Get the Most Out of Spring Flowers
Long-Stemmed FlowersTulips and daffodils come in dozens of varieties; ranunculus (shown, second from left) and poppies (shown, bottom) run the rainbow gamut. Also look for anemones (shown, top red flower), irises, and amaryllis. All bloom sometime between March and July.
- Cut stems at an angle with sharp flower clippers or a knife. For poppies, use a lighter or a match (Perez uses a flat iron) to gently singe the cut ends. This keeps sap inside but allows for water absorption.
- Some of these flowers emit a sappy substance (in poppies, it is toxic and can kill other flowers). Let the sap drain by putting flowers in water separately overnight before arranging.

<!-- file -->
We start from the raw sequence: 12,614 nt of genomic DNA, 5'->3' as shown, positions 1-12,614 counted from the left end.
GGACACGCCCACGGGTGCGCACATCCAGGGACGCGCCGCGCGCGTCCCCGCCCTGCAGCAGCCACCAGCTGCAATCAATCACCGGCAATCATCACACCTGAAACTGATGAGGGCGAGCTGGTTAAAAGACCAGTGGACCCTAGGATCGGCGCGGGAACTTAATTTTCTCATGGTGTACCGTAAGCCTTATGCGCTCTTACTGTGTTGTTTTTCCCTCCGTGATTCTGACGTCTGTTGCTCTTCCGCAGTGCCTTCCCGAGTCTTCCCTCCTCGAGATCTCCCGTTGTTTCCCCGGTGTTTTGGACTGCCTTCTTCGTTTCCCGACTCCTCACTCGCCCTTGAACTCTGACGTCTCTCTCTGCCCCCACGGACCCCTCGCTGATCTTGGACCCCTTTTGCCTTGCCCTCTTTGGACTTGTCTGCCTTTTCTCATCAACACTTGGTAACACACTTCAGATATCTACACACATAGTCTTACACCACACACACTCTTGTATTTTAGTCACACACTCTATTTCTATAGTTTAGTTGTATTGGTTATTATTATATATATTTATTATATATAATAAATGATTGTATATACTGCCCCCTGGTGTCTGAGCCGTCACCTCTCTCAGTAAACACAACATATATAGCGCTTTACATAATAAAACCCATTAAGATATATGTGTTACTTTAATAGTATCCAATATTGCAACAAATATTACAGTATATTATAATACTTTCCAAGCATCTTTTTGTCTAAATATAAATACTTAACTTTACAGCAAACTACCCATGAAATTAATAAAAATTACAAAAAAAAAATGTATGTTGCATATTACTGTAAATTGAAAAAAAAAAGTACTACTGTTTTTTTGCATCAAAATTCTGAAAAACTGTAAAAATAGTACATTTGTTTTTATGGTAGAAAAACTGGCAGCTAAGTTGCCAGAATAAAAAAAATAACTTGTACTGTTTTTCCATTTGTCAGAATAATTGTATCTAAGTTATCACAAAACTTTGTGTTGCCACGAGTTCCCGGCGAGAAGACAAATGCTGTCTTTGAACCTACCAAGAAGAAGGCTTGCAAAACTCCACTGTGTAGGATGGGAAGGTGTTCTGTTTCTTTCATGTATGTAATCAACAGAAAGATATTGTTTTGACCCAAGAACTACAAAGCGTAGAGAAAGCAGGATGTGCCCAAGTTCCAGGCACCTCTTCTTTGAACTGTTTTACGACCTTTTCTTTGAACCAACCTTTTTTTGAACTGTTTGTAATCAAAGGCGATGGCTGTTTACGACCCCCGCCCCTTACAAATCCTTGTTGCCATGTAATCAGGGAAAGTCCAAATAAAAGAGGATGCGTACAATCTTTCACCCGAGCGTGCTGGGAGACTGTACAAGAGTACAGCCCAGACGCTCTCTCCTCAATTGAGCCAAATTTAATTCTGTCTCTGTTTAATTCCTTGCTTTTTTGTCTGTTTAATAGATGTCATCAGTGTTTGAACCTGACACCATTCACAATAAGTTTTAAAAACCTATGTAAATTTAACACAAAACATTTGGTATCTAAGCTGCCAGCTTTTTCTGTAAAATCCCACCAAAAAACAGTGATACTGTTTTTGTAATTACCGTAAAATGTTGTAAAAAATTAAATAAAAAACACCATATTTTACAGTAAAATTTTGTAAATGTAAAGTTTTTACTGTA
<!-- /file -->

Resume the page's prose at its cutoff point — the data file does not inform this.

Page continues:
- For a dense, upright arrangement, cut stems so the blossoms are about three inches from the top of the vase. Or fasten flowers loosely with a ribbon or a twist tie and lean them to one side in an extra-wide-mouthed vase.
- Poppies’ curling stems rule out structured arrangements. Put a bunch in a tall vase for a loose, extravagant look, or place
two or three stems in a bottle or a decanter.
- Tulips can grow after they’re cut, changing shape; trim them vigilantly.
- Tall stems have more leaves, which decompose and pollute the water; change it at least every three days. Alejandro Saralegui, a landscape designer in Wainscott, New York, uses Floralife Crystal Clear, a citric acid formula, to extend the life of blooms.
Next: Tree and Shrub Blossoms
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